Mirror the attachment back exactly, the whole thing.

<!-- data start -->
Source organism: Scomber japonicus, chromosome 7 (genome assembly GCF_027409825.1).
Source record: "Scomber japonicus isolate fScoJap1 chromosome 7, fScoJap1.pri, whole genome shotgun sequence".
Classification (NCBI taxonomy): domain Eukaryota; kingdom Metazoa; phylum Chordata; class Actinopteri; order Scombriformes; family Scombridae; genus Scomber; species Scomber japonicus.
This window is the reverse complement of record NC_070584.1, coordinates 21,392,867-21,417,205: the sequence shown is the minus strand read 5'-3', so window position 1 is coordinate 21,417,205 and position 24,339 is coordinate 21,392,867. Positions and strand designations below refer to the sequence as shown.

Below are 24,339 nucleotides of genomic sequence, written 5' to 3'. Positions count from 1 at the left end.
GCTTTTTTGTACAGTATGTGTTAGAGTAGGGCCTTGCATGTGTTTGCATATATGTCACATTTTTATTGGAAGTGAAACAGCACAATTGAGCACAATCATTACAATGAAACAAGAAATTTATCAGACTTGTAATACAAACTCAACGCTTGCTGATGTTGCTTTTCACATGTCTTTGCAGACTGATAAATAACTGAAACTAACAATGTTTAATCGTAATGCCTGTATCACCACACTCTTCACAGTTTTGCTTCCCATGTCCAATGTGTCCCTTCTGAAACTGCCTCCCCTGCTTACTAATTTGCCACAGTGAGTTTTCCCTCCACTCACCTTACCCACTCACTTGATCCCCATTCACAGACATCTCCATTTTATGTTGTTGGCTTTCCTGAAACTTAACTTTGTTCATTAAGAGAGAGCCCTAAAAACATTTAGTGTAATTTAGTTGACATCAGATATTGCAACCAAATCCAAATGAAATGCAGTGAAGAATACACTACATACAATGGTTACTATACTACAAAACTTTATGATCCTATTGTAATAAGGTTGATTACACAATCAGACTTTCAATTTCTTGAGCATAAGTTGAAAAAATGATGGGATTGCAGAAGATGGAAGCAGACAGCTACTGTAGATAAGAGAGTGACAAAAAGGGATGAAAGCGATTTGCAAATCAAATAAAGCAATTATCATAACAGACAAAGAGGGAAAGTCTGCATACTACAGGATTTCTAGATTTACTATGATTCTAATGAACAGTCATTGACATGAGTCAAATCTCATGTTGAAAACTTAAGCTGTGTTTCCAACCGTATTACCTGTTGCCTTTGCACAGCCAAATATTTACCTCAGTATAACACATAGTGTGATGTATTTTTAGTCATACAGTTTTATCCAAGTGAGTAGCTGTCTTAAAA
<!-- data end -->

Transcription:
Source organism: Scomber japonicus, chromosome 7 (genome assembly GCF_027409825.1).
Source record: "Scomber japonicus isolate fScoJap1 chromosome 7, fScoJap1.pri, whole genome shotgun sequence".
Classification (NCBI taxonomy): domain Eukaryota; kingdom Metazoa; phylum Chordata; class Actinopteri; order Scombriformes; family Scombridae; genus Scomber; species Scomber japonicus.
This window is the reverse complement of record NC_070584.1, coordinates 21,392,867-21,417,205: the sequence shown is the minus strand read 5'-3', so window position 1 is coordinate 21,417,205 and position 24,339 is coordinate 21,392,867. Positions and strand designations below refer to the sequence as shown.

Below are 24,339 nucleotides of genomic sequence, written 5' to 3'. Positions count from 1 at the left end.
GCTTTTTTGTACAGTATGTGTTAGAGTAGGGCCTTGCATGTGTTTGCATATATGTCACATTTTTATTGGAAGTGAAACAGCACAATTGAGCACAATCATTACAATGAAACAAGAAATTTATCAGACTTGTAATACAAACTCAACGCTTGCTGATGTTGCTTTTCACATGTCTTTGCAGACTGATAAATAACTGAAACTAACAATGTTTAATCGTAATGCCTGTATCACCACACTCTTCACAGTTTTGCTTCCCATGTCCAATGTGTCCCTTCTGAAACTGCCTCCCCTGCTTACTAATTTGCCACAGTGAGTTTTCCCTCCACTCACCTTACCCACTCACTTGATCCCCATTCACAGACATCTCCATTTTATGTTGTTGGCTTTCCTGAAACTTAACTTTGTTCATTAAGAGAGAGCCCTAAAAACATTTAGTGTAATTTAGTTGACATCAGATATTGCAACCAAATCCAAATGAAATGCAGTGAAGAATACACTACATACAATGGTTACTATACTACAAAACTTTATGATCCTATTGTAATAAGGTTGATTACACAATCAGACTTTCAATTTCTTGAGCATAAGTTGAAAAAATGATGGGATTGCAGAAGATGGAAGCAGACAGCTACTGTAGATAAGAGAGTGACAAAAAGGGATGAAAGCGATTTGCAAATCAAATAAAGCAATTATCATAACAGACAAAGAGGGAAAGTCTGCATACTACAGGATTTCTAGATTTACTATGATTCTAATGAACAGTCATTGACATGAGTCAAATCTCATGTTGAAAACTTAAGCTGTGTTTCCAACCGTATTACCTGTTGCCTTTGCACAGCCAAATATTTACCTCAGTATAACACATAGTGTGATGTATTTTTAGTCATACAGTTTTATCCAAGTGAGTAGCTGTCTTAAAA